Rick Mahorn missed another practice yesterday because of his sore ankle and, although he's expected to start for the Bullets tonight in Denver (9:30, WDCA-20), he'll have a tough time keeping up with Dan Issel.

Issel, one of the league's most mobile centers, scored 25 points in the Nuggets' 124-115 victory over the Bullets Feb. 7 at Capital Centre, when Mahorn was at full strength.

"He does a lot of running," Mahorn said of the high-scoring center as he gingerly tested his ankle on the sideline while his teammates were working on defending against Denver's passing game. "He fills a lane just like a forward."

Mahorn injured his ankle in the second quarter of a 100-98 victory over Kansas City last Friday and sat out Sunday's overtime decision over New York. He had 11 rebounds while playing 42 minutes in Tuesday night's loss to New Jersey, but was favoring his leg. Nets center Len Elmore, an eight-point-a-game scorer, had 18 points.

"I couldn't jump off my right leg," Mahorn explained. "The leg is still sore and it hurts when I come down on it. I guess playing against the Nets didn't help it, but I really wanted to play. That was an important game."

Coach Gene Shue still hasn't recovered from the defensive breakdown at the end of the first overtime that left Darwin Cook wide open to make a three-point shot that sent the game into the second extra period.

"We just blew that game," he said yesterday. "We were up four points with 46 seconds left. But we missed two foul shots, then somebody (Don Collins) fell asleep on defense. The only way they could tie it was on a three-point shot and we don't even guard their best long-range shooter.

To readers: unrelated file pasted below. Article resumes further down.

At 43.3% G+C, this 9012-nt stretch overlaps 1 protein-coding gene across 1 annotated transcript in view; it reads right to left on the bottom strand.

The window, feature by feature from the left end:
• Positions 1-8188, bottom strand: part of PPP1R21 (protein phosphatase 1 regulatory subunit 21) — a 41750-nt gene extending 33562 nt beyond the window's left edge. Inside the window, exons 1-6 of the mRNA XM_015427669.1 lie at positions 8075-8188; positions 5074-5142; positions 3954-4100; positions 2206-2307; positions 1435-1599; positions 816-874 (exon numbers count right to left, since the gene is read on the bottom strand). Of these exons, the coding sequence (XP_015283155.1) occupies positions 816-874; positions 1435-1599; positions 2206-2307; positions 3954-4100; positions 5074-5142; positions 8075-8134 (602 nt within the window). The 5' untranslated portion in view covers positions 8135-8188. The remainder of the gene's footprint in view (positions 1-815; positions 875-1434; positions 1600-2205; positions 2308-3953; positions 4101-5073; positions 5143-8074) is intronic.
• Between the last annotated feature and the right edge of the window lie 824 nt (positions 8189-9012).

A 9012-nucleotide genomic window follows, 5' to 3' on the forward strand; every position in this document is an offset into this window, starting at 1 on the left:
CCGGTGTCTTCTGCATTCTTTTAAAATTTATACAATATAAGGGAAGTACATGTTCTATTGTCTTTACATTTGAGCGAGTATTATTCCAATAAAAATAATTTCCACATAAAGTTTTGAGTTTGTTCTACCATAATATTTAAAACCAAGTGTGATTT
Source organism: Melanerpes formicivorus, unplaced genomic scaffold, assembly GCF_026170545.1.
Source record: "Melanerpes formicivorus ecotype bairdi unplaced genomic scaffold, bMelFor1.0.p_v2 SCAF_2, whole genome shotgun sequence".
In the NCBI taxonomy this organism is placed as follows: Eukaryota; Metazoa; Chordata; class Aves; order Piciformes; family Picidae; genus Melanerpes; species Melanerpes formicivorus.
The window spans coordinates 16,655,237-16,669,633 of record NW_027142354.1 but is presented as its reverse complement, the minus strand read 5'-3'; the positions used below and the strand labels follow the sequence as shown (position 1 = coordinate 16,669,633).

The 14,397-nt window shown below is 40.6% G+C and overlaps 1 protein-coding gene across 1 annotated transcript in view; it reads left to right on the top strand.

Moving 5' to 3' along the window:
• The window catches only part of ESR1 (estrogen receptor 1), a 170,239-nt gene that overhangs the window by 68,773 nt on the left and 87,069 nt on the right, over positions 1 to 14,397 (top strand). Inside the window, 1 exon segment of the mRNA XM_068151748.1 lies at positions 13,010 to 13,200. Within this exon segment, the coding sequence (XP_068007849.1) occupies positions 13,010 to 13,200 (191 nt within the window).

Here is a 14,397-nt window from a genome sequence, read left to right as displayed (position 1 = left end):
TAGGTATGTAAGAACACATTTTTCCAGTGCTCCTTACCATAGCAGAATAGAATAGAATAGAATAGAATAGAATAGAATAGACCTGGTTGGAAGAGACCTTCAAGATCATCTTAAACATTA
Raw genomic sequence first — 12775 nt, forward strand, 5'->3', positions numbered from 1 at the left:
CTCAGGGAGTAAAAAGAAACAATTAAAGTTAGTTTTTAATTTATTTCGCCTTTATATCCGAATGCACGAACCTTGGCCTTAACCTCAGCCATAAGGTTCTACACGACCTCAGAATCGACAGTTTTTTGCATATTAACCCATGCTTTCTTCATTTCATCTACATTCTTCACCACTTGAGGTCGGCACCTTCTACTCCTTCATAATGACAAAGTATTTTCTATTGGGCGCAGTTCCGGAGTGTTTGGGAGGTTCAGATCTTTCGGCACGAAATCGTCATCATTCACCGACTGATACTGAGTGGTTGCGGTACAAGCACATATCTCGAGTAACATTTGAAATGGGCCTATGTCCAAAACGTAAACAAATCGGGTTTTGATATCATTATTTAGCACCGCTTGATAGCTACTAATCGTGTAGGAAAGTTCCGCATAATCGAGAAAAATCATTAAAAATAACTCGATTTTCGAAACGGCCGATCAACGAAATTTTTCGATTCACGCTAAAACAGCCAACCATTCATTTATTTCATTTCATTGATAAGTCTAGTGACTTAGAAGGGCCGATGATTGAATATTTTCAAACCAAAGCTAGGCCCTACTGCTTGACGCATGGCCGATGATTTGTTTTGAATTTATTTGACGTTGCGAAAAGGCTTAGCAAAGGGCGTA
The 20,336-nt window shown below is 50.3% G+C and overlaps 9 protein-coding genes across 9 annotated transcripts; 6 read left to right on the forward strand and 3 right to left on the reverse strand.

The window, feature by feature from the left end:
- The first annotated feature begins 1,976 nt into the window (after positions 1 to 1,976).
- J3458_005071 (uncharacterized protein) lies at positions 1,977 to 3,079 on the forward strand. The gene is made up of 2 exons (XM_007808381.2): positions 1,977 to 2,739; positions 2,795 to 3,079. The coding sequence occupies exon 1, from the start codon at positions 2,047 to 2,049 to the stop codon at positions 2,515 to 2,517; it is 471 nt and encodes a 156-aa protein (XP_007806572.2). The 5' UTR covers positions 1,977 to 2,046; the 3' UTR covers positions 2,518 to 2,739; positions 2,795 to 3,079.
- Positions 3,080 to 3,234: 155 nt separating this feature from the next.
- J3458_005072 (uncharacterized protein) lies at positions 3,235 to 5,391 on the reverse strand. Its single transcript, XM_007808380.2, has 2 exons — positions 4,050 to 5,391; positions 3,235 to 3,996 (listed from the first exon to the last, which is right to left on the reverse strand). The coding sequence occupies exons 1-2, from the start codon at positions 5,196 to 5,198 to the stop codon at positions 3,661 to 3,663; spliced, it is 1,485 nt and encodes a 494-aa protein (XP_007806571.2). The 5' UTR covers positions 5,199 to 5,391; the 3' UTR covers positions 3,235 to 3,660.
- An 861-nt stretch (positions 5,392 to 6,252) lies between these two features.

"If we had won that, we'd have a three-game winning streak and everything would be fine. Now, we've got to get something started again."

This quick two-game trip won't be easy. After taking on the Nuggets, who are 18-12 at home, the Bullets will fly to Utah to meet the Jazz, a 113-106 winner at Capital Centre 10 days ago.

If Mahorn is unable to start, Shue again will call on Jim Chones, who had two points and seven rebounds when he filled in against the Knicks. However, Jeff Ruland wound up playing 40 minutes and contributing 18 points.

Spencer Haywood also did not practice yesterday. He said he strained his lower back doing situps the day before, but that it wasn't serious and he would be ready for the Nuggets.

"I'm in my groove now and I just want to maintain it," he said, referring to his three successive outstanding games. Since asserting himself more on offense, the 32-year-old forward has scored 27, 24 and 21 points.

Tonight will be a homecoming, of sorts, for the well-traveled forward. He began his professional career at age 19 with Denver in the American Basketball Association. Against Los Angeles one night (April 15, 1970), he scored 59 points

"We used to play in the old arena downtown," Haywood recalled. "It held 7,000 tops, but we used to pack it."

The Nuggets now play in a 17,251-seat arena, but are having trouble filling it. They are averaging 10,913 a game and there have been repeated reports of financial problems and of a possible merger with Utah.

Denver has fallen to third place in the Midwest Division with a 29-29 record after losing six of its last seven. The Nuggets' strength is their front line of Issel and forwards Alex English and Kiki Vandeweghe, who are each averaging more than 20 points a game.

"They are a difficult team to defend because they're always shooting," said Haywood. "They come down, make one pass and let it go. Some teams set up and make several passes before taking a shot, but you never know when Denver is going to shoot."

When asked on his last trip here about Denver's fast-breaking style of play, which has produced a league-leading 125-point-a-game average, Issel said: "We used to run when it was available. Now we run when it's available, when it's not available and at halftime."